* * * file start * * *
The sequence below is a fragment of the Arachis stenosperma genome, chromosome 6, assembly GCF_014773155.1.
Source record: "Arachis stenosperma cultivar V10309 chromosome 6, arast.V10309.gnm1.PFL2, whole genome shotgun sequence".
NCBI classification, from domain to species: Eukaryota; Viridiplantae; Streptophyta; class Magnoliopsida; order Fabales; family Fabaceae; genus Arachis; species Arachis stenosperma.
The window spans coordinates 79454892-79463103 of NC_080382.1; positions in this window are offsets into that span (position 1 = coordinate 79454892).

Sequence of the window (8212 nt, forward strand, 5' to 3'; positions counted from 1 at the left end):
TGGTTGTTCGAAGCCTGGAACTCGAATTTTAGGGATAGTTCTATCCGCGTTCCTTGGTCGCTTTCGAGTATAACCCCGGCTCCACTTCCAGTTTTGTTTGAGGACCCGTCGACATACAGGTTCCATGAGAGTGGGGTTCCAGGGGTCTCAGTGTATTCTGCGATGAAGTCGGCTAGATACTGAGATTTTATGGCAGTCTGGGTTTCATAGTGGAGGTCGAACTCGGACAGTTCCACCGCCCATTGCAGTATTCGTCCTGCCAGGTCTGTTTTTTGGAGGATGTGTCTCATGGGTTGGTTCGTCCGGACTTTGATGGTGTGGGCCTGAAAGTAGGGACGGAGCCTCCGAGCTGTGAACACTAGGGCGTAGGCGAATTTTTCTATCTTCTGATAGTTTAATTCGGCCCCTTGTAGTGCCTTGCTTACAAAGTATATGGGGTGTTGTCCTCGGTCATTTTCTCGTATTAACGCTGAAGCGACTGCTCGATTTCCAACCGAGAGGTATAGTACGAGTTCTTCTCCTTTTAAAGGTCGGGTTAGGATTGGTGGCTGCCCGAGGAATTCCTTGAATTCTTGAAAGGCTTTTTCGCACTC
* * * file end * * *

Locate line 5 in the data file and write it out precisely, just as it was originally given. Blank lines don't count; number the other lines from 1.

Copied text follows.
Sequence of the window (8212 nt, forward strand, 5' to 3'; positions counted from 1 at the left end):